This decision by ClubLink to file an appeal to the Ontario Municipal Board after the decision by town council in Oakville, Ont., to unanimously reject the company’s plan to redevelop Glen Abbey is far from a surprise.
In development-focused Ontario, it’s the natural order of things and Oakville Mayor Rob Burton made it sound as if his municipality was prepared for the next step, immediately replying that the town is prepared to defend its decision.
The OMB is an independent board that hears applications and appeals on municipal and planning disputes, one that is widely seen in Ontario as developer-friendly as it acts upon provincial policy, most notably that of intensification or the plan to cram as many people as possible within a certain area.
The saga of Glen Abbey has been punted to the provincial level and could actually become an issue with Ontario’s next election scheduled for June. With the OMB an independent board, you can bet the provincial government will attempt to distance itself from this issue when both sides of the Glen Abbey debate force the issue.
You can bet it’s one Premier Kathleen Wynne and her Liberal government doesn’t want at this point, with Wynne’s numbers even worse than Donald Trump’s in the United States.
Oh, the fate of a renowned golf course won’t be the main issue in the build-up to next year’s election. There are already plenty of those already.
The most recent came on Tuesday when Ontario Auditor General Bonnie Lysyk slammed the provincial government for a complex scheme to pay for hydro rate cuts, one that is widely seen as a plan by the Liberals to buy votes. Lysyk revealed that plan will cost the province up $4-billion more than necessary in interest.
Hydro rates are expected to skyrocket once again after next year’s election.
That’s just one of several issues that the provincial government will have to face as the election gets closer and while the fate of the Abbey is far from the main issue, the Liberals don’t need another one piled on the existing heap.
The main complaint against the OMB is that it takes away the character of a town and the community’s right to develop according to its own plan. Mayor Burton called the ClubLink plan an attack on the Livable Oakville Plan to guide growth and he has a vociferous group of citizens behind him, led the the “Save Glen Abbey” group.
Concern about the skyrocketing price of homes in Southern Ontario and surrounding area and infrastructure that can’t keep pace with growth are also fueling resistance to the ClubLink proposal, along with the historical significance to the property, according to the Oakville decision.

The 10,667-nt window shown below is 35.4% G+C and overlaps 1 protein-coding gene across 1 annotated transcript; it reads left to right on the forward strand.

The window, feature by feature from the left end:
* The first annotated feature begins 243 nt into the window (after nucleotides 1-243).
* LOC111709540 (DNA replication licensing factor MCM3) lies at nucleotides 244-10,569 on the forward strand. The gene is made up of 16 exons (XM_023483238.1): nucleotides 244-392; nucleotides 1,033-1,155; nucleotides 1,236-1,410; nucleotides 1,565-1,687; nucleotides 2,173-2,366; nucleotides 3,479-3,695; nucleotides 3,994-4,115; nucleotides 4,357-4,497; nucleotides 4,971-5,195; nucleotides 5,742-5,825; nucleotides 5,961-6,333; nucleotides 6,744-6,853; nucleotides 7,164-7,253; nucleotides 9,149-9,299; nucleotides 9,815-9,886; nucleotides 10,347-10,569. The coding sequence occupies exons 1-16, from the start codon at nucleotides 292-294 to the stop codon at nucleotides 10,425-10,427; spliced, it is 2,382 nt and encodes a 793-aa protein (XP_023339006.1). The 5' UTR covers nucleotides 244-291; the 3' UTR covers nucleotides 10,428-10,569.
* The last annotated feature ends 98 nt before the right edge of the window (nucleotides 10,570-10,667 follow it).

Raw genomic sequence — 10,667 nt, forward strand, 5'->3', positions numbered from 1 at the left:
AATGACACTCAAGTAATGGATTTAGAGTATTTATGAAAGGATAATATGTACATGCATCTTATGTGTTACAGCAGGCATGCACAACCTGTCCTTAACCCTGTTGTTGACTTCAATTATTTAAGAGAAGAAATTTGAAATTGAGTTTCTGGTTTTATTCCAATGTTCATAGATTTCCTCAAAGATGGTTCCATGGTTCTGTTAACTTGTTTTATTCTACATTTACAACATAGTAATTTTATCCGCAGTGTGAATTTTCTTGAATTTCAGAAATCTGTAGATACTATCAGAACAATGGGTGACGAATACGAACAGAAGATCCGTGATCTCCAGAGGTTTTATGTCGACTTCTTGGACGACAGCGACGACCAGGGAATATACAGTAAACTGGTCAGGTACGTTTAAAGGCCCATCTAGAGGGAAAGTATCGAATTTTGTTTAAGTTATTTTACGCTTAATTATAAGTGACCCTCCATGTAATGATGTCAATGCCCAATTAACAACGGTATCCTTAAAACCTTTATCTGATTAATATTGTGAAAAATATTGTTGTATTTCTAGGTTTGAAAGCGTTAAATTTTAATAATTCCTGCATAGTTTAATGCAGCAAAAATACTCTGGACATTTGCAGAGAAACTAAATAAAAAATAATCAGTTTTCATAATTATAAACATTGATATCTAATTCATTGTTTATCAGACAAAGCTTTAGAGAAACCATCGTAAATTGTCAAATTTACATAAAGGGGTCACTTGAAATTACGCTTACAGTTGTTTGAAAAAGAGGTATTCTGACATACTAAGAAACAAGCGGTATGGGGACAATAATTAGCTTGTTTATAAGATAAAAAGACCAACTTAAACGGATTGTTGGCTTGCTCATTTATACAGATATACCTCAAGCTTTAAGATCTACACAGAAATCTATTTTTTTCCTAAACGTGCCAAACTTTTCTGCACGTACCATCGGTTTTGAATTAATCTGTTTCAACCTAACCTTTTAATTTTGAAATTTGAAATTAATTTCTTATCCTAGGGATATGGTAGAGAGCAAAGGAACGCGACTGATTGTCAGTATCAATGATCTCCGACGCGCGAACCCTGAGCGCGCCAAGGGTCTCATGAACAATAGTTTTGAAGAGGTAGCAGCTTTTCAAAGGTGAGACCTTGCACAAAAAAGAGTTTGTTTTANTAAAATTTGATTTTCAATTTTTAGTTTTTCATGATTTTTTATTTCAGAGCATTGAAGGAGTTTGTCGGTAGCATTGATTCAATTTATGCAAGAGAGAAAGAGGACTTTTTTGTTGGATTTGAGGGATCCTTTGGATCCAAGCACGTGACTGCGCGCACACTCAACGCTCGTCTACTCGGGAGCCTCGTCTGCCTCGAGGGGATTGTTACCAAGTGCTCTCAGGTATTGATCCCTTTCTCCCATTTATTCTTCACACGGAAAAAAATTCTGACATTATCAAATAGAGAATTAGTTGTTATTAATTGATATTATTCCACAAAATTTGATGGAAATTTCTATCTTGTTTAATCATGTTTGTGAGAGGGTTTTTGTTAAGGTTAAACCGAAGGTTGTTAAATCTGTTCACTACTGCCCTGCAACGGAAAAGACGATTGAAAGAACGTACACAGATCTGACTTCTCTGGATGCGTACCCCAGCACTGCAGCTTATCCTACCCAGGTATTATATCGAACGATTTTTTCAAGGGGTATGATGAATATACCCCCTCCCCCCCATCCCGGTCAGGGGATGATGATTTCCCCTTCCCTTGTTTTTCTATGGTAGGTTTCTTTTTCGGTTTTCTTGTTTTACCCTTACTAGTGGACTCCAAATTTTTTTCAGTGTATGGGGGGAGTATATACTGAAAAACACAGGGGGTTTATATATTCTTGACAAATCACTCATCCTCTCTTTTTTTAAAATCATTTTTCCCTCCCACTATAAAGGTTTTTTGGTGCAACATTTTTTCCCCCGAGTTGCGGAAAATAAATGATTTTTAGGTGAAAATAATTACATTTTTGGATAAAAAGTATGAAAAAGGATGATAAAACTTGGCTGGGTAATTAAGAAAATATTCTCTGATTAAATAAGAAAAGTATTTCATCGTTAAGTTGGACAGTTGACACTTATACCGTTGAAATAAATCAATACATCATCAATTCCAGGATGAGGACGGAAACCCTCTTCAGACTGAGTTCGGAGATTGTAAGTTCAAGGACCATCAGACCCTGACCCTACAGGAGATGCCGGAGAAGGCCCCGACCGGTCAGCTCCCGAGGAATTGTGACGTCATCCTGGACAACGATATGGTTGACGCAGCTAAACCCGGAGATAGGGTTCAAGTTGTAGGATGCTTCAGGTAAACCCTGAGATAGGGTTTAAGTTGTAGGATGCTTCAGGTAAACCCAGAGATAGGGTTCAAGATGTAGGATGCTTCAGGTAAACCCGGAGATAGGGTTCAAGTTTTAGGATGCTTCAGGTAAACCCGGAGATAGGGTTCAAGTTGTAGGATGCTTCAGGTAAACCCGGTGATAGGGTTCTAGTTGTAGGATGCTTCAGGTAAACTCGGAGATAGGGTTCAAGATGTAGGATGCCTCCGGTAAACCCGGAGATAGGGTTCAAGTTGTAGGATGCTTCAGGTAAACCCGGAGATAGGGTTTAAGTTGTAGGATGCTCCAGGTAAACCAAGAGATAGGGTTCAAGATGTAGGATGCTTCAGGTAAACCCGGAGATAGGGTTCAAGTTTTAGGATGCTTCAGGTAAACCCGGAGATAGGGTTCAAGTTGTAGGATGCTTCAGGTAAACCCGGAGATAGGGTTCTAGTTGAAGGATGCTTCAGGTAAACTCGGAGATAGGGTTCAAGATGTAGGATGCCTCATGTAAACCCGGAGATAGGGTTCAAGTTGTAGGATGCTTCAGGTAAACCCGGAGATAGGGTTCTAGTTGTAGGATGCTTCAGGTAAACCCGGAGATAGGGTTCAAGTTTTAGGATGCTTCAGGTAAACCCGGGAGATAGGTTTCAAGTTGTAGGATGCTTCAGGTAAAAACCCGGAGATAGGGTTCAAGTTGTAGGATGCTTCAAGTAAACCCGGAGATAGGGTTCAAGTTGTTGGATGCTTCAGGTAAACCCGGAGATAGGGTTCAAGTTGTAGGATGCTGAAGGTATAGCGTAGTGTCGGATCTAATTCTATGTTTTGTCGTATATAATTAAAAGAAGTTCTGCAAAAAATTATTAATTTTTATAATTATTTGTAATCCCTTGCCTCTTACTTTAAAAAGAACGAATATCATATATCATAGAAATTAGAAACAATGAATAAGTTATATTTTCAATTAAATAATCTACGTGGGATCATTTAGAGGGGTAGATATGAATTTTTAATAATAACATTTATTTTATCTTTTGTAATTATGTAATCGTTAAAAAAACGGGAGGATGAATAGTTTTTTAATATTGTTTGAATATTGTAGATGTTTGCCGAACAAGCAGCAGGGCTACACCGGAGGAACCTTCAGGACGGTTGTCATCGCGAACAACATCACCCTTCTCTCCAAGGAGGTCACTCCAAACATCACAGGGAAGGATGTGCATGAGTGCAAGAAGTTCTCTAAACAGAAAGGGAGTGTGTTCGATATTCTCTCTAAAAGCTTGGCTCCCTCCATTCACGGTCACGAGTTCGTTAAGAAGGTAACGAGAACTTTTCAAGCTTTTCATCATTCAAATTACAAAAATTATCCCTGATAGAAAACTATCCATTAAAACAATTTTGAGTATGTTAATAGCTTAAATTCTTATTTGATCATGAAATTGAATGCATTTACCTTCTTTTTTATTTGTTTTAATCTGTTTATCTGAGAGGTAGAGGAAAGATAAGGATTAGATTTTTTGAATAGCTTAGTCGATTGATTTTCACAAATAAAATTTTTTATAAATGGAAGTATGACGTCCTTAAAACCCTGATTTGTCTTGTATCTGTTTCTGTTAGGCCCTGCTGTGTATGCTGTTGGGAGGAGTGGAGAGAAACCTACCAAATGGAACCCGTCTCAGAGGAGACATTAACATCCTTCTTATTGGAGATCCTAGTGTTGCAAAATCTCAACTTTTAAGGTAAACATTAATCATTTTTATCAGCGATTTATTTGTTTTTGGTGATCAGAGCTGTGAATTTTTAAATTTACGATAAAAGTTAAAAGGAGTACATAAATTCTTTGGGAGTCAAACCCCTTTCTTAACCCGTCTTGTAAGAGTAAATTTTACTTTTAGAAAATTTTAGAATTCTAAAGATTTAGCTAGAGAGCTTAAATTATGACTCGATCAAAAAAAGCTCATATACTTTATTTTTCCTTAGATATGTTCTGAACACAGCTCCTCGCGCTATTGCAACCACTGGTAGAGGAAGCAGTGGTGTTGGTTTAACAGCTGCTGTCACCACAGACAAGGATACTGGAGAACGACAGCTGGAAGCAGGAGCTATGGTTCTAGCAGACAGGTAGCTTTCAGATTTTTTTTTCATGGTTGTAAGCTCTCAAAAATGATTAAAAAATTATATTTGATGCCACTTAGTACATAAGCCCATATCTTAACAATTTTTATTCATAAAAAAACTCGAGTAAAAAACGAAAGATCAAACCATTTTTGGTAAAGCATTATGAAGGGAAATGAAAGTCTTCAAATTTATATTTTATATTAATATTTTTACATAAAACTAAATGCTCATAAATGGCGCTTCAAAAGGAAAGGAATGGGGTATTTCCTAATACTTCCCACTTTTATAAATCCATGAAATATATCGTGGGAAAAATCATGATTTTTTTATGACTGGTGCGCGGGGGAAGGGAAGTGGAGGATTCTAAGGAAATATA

The future of the Abbey isn’t only drawing interest from within Oakville. A recent TalkbackTO poll conducted by CTV News asked “should the Glen Abbey golf course should be saved or are you in favour of development? Of 1,138 votes as of Wednesday, 885, or 78 per cent, responded it should be saved.
On the other side of the argument is the right of ClubLink to do whatever it sees fit with land it owns, with accusations of NIMBY-ism fired at those who oppose the development. In case you don’t know, the term NIMBY is a rather derogatory term that stands for Not In My Back Yard used to describe those deemed as privileged who are hoping to save the assets of their property.
The appeal to the OMB, although expect, promises to be a drawn-out affair and you can bet the Save Glen Abbey crowd will be in the faces of MPPs and other provincial officials as the election draws closer, seeking clarification on where they stand.
In the meantime, plenty of money and time will be spent on what’s ahead.
There have been other such cases fought before the OMB, usually with the developer winning, but this one promises to have a lot more eyes on it, even before it gets to the OMB.
While Glen Abbey’s profile has a lot to do with the bigger audience watching this, it’s not as much about golf as it is about the future of Southern Ontario and what it’s developing into as we move forward.
It is an important issue, but governments have tried to dodge those before and you can bet with so many contentious issues facing the existing provincial government, it doesn’t want another one added to the pile.